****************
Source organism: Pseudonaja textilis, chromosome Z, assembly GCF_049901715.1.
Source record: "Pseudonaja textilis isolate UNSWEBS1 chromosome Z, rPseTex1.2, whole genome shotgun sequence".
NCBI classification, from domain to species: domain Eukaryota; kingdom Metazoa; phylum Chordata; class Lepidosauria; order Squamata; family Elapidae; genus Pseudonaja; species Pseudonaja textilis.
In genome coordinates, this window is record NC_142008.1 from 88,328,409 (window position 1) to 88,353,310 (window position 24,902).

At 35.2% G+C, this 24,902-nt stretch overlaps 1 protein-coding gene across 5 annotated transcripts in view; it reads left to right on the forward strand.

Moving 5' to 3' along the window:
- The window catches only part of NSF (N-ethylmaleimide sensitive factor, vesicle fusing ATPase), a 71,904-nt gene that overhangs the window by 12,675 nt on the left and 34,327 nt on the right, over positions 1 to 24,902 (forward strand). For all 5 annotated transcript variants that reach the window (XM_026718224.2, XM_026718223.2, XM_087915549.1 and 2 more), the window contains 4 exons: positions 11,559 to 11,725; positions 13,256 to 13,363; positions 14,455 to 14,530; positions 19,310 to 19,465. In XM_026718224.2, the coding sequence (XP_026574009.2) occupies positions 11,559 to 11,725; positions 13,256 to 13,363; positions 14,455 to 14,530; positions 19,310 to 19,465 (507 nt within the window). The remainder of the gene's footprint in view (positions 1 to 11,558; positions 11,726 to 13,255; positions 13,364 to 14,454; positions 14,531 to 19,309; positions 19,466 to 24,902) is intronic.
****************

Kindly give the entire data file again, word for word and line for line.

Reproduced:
Source organism: Pseudonaja textilis, chromosome Z, assembly GCF_049901715.1.
Source record: "Pseudonaja textilis isolate UNSWEBS1 chromosome Z, rPseTex1.2, whole genome shotgun sequence".
NCBI classification, from domain to species: domain Eukaryota; kingdom Metazoa; phylum Chordata; class Lepidosauria; order Squamata; family Elapidae; genus Pseudonaja; species Pseudonaja textilis.
In genome coordinates, this window is record NC_142008.1 from 88,328,409 (window position 1) to 88,353,310 (window position 24,902).

At 35.2% G+C, this 24,902-nt stretch overlaps 1 protein-coding gene across 5 annotated transcripts in view; it reads left to right on the forward strand.

Moving 5' to 3' along the window:
- The window catches only part of NSF (N-ethylmaleimide sensitive factor, vesicle fusing ATPase), a 71,904-nt gene that overhangs the window by 12,675 nt on the left and 34,327 nt on the right, over positions 1 to 24,902 (forward strand). For all 5 annotated transcript variants that reach the window (XM_026718224.2, XM_026718223.2, XM_087915549.1 and 2 more), the window contains 4 exons: positions 11,559 to 11,725; positions 13,256 to 13,363; positions 14,455 to 14,530; positions 19,310 to 19,465. In XM_026718224.2, the coding sequence (XP_026574009.2) occupies positions 11,559 to 11,725; positions 13,256 to 13,363; positions 14,455 to 14,530; positions 19,310 to 19,465 (507 nt within the window). The remainder of the gene's footprint in view (positions 1 to 11,558; positions 11,726 to 13,255; positions 13,364 to 14,454; positions 14,531 to 19,309; positions 19,466 to 24,902) is intronic.